After a brief drop, illegal dumping complaints climb again

Neighborhoods across Los Angeles continue to be hit hard
City Life

Illustration of land where many things have been dumped, with a blue hue.


In the first part of 2023, reports of illegal dumping fell in the city of Los Angeles. It appeared to indicate progress against the enduring scourge of people tossing construction detritus, packing materials, home refuse and more in alleys and on sidewalks and empty lots.


That momentum has proved to be short-lived. From Jan. 1–May 15, Angelenos made 38,556 illegal dumping reports, according to publicly available MyLA311 data. That represents a 21.6% increase from the same period in 2023.


It is in line with the count in 2022, though is 12.5% below the number of complaints from Jan. 1–May 15, 2020. 


Bar chart of illegal dumping calls in the city of Los Angeles in the period from Jan. 1–May 15 over 6 years


Illegal dumping has long been a problem in Los Angeles, as certain individuals or businesses seek to avoid paying a trash hauling contractor or disposal fees at area dumps. Instead, often under cover of darkness, they drive to another neighborhood, toss items and speed away. 


In 2021, the prevalence of the practice prompted then-City Controller Ron Galperin to issue a comprehensive report. Titled “Piling Up,” it found that a rising number of dumping calls, along with staff shortages and responding to homeless encampments, was spreading Department of Sanitation (LASAN) crews thin.


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The report called for greater accountability, enforcing laws against illegal dumping, and doing more outreach to stanch the practice. It stated that there is, “little work put into educating the public about the impacts of illegal dumping and the need to properly dispose of business, construction and household waste.”


The problem persists. Last week District 15 Councilmember Tim McOsker revealed how busy crews with his Clean 15 program have been since launching in July 2023.


“There’s clearly a systemic problem when we’ve removed 52 million pounds of trash and dumping in 10 months, 31 million of which was just this calendar year,” McOsker said.


Hitting a peak

The pace of illegal dumping complaints increased in the latter part of the 2010s and peaked in 2020, with 129,224 reports, according to MyLA311 data. Calls fell in each of the following three years, to 95,732 in 2023.


Line chart of annual illegal dumping calls in the city of Los Angeles from 2017-2023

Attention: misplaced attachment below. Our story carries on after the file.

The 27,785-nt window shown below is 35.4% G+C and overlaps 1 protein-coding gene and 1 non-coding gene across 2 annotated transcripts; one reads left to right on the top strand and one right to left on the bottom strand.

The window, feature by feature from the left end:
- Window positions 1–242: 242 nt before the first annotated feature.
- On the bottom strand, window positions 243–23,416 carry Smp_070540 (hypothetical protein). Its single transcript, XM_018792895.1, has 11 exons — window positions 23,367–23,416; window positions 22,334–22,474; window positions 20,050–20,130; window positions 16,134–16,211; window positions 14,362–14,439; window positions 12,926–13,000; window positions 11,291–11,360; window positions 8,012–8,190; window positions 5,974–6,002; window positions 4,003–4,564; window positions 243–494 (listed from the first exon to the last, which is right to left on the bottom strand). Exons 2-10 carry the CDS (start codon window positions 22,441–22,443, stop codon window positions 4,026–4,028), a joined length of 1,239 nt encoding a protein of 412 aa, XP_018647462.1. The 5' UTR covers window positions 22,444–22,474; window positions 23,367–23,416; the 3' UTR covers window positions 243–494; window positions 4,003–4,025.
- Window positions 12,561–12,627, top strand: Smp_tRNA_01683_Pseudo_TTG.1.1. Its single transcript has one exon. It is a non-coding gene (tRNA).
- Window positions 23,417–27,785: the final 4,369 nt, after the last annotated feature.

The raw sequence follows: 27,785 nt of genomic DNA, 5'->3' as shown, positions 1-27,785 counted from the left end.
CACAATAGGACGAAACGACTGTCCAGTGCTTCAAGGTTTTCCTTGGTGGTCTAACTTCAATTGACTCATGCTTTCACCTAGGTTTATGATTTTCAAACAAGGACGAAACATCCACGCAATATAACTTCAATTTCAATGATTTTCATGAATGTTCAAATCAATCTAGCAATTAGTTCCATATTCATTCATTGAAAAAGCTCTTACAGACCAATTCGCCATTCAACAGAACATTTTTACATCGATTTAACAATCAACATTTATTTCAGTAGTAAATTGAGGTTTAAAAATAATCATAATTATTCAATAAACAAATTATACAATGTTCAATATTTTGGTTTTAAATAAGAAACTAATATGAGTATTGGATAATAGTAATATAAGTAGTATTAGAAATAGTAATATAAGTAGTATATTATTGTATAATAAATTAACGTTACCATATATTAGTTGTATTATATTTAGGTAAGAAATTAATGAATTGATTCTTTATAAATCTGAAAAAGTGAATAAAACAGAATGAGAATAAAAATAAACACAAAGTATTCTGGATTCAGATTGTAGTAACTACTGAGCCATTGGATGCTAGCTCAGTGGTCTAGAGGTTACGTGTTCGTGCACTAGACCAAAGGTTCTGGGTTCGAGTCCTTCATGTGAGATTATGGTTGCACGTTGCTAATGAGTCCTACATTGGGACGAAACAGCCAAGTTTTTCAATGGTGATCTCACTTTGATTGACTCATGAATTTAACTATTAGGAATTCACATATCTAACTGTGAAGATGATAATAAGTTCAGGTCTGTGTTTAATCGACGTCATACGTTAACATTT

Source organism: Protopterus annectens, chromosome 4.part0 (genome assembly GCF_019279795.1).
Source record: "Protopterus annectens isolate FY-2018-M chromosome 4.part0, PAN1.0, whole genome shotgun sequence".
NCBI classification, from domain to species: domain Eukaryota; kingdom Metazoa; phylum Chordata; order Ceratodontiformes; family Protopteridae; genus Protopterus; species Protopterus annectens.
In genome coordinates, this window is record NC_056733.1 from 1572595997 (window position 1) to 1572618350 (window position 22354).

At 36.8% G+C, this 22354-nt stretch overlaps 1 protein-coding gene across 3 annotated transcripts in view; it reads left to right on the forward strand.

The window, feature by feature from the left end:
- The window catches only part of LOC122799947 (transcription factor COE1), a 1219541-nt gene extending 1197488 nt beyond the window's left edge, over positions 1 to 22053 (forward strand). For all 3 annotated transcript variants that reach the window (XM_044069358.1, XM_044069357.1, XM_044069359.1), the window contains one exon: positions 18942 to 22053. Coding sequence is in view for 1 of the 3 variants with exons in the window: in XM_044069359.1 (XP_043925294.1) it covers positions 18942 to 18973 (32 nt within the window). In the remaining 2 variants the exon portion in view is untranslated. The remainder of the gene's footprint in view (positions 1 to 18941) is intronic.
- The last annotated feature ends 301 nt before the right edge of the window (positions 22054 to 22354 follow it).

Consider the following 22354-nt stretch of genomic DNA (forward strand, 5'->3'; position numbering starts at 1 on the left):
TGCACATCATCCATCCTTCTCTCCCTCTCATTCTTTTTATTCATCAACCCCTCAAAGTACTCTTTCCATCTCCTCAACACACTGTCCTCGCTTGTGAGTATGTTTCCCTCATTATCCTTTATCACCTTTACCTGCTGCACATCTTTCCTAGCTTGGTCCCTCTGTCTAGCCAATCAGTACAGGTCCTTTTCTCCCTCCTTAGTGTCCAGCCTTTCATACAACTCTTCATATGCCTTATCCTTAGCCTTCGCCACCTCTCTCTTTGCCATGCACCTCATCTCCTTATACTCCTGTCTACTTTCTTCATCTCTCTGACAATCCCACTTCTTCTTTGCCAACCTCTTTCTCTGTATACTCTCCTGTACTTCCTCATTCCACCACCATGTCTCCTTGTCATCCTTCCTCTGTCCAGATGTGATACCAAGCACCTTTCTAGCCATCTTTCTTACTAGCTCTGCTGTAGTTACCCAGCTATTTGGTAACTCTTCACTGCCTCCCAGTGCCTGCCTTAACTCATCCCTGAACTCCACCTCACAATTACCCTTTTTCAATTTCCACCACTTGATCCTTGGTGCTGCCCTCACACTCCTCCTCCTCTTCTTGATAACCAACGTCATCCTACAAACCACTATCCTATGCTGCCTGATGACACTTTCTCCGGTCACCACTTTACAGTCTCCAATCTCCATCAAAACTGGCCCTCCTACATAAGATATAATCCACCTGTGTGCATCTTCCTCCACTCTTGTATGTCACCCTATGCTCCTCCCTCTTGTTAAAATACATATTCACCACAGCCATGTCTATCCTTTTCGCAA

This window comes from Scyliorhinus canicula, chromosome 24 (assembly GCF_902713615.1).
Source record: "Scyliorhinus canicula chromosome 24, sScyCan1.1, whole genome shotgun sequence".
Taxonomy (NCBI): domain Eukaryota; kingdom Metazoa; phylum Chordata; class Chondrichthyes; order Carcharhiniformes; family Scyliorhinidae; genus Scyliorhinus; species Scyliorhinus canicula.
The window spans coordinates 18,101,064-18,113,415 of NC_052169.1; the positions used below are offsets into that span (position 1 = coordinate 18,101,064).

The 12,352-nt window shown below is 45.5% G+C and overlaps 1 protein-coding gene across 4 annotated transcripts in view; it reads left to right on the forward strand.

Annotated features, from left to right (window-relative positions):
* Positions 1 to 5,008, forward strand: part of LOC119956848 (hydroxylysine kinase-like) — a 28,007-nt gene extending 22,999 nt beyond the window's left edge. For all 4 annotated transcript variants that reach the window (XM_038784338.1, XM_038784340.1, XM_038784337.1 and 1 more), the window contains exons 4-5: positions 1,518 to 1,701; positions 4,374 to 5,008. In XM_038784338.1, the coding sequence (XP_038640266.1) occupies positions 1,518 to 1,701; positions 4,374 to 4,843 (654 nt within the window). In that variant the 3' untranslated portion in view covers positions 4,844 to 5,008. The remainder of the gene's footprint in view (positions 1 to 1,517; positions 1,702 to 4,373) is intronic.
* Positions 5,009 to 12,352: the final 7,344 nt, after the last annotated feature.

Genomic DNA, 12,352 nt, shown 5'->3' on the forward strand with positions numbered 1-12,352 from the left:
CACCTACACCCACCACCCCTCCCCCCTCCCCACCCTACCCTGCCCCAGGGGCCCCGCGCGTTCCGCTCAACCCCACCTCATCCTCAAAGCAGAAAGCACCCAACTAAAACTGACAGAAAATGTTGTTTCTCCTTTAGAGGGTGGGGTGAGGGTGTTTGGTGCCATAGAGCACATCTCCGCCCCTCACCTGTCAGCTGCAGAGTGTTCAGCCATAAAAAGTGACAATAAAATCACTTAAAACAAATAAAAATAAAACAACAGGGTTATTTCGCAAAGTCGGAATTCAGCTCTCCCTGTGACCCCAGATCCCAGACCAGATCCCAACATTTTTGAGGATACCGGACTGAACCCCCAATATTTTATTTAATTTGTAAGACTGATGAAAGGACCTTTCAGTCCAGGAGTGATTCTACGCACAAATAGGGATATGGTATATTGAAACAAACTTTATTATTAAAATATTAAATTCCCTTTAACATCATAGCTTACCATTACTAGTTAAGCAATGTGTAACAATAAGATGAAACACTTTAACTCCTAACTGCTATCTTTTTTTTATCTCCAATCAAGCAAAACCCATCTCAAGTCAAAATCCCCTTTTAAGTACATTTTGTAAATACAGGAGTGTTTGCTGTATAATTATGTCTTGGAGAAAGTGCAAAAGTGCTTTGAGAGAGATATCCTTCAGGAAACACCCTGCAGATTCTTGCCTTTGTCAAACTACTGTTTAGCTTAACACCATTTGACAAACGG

It is unclear why counts dropped in the first part of last year before rebounding. One contributing factor could be Mayor Karen Bass urging Angelenos to use MyLA311. Additionally, last October she announced an overhaul of the system, in the effort to make it more transparent and to allow people to track the status of their request.


Illegal dumping has long been a problem in a few specific neighborhoods. For years calls have been high in Downtown, as import businesses receive shipments, then throw cardboard boxes and other materials into alleys. The practice continues, as NBC4 revealed last year in a report on low penalties for dumping.


Councilmember Kevin de Leon, whose District 14 includes Downtown, as well as Boyle Heights and other communities, authored a motion last month asking that $500,000 be transferred from his office’s Public Benefits Trust Fund to the city’s Office of Community Beautification for clean-ups in his territory, and that another $500,000 be shifted from a gang alternative program. The motion said that in 2022 alone, LASAN cleared over 3,000 tons of illegal dumping.


“Council District 14 has regularly engaged community organizations to assist LASAN with illegal dumping removal, with five crews currently working throughout the district,” the motion stated. “Due to the sheer volume of trash, crews are still needed to address the inordinate amount of trash dumped illegally throughout the Council District 14.”


Complaints in the Valley

Another neighborhood that has suffered over the years is Watts, as a Los Angeles Times report from March 2023 revealed.


The problem is also widespread in the San Fernando Valley. Early last year, in a debate for the District 6 City Council seat, candidate Imelda Padilla described how contractors and construction companies frequently drive into the area, exit off the 5, 118 or 170 freeways, and drop piles of busted-up concrete or other materials, then speed away (Padilla won the election and now represents the area).


In the period from Jan. 1–May 15, Van Nuys was the site of 1,369 illegal dumping reports, more than any other neighborhood in the city. The next-highest count was the 1,125 calls in North Hollywood.


In fact, in each full year from 2020–2023, Van Nuys has ranked first or second in the city for illegal dumping complaints, according to MyLA311 data. Sun Valley, Pacoima and Panorama City also regularly have high call volume.


Table of Los Angeles neighborhoods with the most illegal complaints from 2020 through May 15, 2024


While the practice is pervasive, it is also, as the moniker implies, illegal, and repeat offenders could be hit with escalating fines of up to $3,000. Yet many rules-breakers only receive citations, and the practice continues largely unabated.


How we did it: We examined publicly available MyLA311 service data from Jan. 1, 2018–May 15, 2024. For neighborhood boundaries, we rely on the borders defined by the Los Angeles Times. Learn more about our data here


The city of Los Angeles may update past service requests with new information, or recategorize past reports. Those revised reports do not always automatically become part of the public database.


Have questions about our data or want to know more? Write to us at